I have been looking through “The Early Asimov Volume 1”. The first story that Asimov published was “Marooned off Vesta”, published in 1939 in Amazing Stories when Asimov was nineteen years old.

Although it is not actually included in the book, he gives a brief description of how it came to be published. He also includes the commentary that the magazine “contains a little autobiographical squib in the rear, written by my teen-age self. On rereading, years later, it turned out to be exquisitely embarrassing".

What was so embarrassing?

1 Answer 1


I believe that the embarrassment is from the autobiographical snippets provided by the authors at the end of the magazine, rather than over the story itself. There are two sentences which might be thought of as “embarrassing.”

The first is when Asimov describes his personal appearance, and remarks “my mother thinks I’m handsome.” But I think the phrase in question is “As far as I know I have no vices - or, at least, no serious vices.” When he wrote this Asimov was only eighteen years old, and it contrasts rather heavily with the “Lecherous Old Man” stereotype he played up in later years.


BY the time these words see print I shall be an aged patriarch rapidly approaching the venerable age of nineteen. Of these nineteen the last ten have been spent mainly in, on and about science fiction.

As a matter of fact, my father introduced me to my first copy of AMAZING some time in 1929 and the first story I read was “Barton’s Island.” Since then, I have been a steady reader, my favorite story of all time being “Drums of Tapajos.”

I am of medium height, dark, and my mother thinks I’m handsome. The general consensus of opinion does not commit itself quite so far, but I do not complain. I am now serving the last year of my sentence at Columbia University and will graduate next June with flying colors.

My favorite pastime is reading; my favorite sciences, mathematics and astronomy (though I major in chemistry at Columbia and am taking a pre-medical course). Also, I like cats. As far as I know, I have no vices—or, at least, no serious vices. And, oh yes, I like to write.

My first attempt at writing came at twelve but the monstrosity that resulted has been burned long ago. Science fiction did not come until I had acquired my first typewriter four years ago, but it was not until the middle of 1938 that I took my life in my hands and bearded the mighty Editor in his den. The Providence that watches over the rash beamed kindly down upon me and “Marooned Off Vesta” is the result.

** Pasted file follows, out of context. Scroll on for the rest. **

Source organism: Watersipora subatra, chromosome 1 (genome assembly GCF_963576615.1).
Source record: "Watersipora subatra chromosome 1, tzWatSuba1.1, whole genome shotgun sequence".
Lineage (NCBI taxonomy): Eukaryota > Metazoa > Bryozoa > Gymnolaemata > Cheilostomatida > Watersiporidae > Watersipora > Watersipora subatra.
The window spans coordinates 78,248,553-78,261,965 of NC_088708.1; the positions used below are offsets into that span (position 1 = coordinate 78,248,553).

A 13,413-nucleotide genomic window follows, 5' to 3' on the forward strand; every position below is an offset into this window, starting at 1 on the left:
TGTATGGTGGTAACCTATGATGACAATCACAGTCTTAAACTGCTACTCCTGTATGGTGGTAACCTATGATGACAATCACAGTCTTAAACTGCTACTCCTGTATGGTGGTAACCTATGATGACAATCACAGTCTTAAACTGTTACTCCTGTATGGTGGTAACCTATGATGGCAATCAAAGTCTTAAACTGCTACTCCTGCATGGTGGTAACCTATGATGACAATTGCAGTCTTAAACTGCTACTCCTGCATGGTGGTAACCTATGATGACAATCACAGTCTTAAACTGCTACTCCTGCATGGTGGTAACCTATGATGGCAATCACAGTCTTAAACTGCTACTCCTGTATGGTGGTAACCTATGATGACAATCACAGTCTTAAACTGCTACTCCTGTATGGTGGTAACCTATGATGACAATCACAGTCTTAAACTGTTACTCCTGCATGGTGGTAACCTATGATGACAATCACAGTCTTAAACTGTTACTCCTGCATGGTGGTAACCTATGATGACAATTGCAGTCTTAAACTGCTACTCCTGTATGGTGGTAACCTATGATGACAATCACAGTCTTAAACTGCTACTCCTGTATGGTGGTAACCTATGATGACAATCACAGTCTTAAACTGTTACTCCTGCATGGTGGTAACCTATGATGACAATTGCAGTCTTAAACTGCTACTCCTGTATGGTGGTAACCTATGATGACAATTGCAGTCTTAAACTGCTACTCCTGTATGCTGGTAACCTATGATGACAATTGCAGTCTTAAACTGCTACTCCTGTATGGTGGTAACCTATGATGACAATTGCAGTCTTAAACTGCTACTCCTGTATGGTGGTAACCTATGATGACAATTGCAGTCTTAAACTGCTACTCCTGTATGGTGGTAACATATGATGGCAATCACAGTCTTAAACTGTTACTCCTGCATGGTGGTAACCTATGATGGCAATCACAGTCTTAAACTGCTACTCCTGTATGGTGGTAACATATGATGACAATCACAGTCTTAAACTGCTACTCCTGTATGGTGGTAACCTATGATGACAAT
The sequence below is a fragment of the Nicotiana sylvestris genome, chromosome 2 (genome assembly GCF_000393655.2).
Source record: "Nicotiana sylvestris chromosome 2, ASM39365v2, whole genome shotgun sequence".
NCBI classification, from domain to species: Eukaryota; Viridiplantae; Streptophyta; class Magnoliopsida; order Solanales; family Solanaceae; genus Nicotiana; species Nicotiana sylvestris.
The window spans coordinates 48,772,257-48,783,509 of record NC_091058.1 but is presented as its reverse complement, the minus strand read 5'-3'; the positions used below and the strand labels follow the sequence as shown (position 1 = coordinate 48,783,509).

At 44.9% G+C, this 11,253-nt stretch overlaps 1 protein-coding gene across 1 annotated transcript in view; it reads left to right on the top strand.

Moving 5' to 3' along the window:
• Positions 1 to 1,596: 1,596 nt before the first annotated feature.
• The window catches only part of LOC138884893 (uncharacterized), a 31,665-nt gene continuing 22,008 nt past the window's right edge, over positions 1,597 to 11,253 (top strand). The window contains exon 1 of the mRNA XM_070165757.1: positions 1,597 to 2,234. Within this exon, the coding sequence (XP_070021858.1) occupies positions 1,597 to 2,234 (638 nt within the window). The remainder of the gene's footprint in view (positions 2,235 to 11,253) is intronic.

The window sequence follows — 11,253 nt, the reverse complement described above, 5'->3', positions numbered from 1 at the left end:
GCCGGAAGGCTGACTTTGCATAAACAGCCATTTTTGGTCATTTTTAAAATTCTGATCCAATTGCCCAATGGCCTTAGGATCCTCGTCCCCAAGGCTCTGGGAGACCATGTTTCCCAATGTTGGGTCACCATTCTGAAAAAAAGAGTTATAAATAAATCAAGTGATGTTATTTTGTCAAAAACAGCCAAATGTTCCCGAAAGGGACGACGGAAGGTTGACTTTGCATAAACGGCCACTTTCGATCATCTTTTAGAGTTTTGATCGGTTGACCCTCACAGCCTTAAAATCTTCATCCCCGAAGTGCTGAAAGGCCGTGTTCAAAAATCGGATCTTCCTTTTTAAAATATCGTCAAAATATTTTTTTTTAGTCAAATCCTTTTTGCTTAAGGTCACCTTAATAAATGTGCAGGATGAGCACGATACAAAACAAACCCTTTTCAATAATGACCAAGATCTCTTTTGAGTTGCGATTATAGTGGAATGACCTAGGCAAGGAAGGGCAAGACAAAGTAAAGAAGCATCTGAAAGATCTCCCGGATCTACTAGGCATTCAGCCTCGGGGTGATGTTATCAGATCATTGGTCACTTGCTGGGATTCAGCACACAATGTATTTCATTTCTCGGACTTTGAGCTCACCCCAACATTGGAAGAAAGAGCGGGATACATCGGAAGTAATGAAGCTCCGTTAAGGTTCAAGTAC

It may be unusual but I don’t know exactly how I got the idea for the story; like Topsy, it just growed.

There are more stories on the way, some in a state of partial completion now, and I hope and hope again, that this first story does not prove to be a flash in the pan. If it does, it won’t be because I didn't try.

Anyway, I hope you like the story. After all, it is the readers that are the powers behind the throne and they must be pleased.

Au revoir until we meet again; and I sincerely hope we will.
—Isaac Asimov, Brooklyn, N, Y.

  • 8
    I've taken the liberty of transcribing the snippet.
    – Valorum
    Commented Jan 24, 2021 at 11:47
  • 30
    I wouldn't choose those two sentences as the embarrassing ones :-). There is plenty in there for an actual adult to squirm over. Commented Jan 24, 2021 at 12:52
  • 25
    Much of it seems very juvenile, but cute. I suspect that's what embarrassed him in his later years. He may also have been exaggerating the embarrassment -- he could hardly be surprised that a 19-year-old would have written like this.
    – Barmar
    Commented Jan 24, 2021 at 19:34
  • 11
    @Barmar To be honest a lot of things done by teenagers are typically very embarrassing, but he had it recorded and became famous, so almost 100 years later, almost 30 years after his death, we're still reading about it... I can't think of something even more embarrassing than having your past being exposed like this.
    – Nelson
    Commented Jan 25, 2021 at 3:32
  • 17
    If it weren't so well written it might be less funny. It is a nearly perfect imitation of the way a mature man in a 19-century adventure story talks when he is speaking as the narrator. He could almost be Dr. Watson or Allen Quatermain. It perfectly captures the awkwardness and self-consciousness of someone just putting childhood behind him and striving to assume the role of a mature man.
    – David42
    Commented Jan 25, 2021 at 14:13

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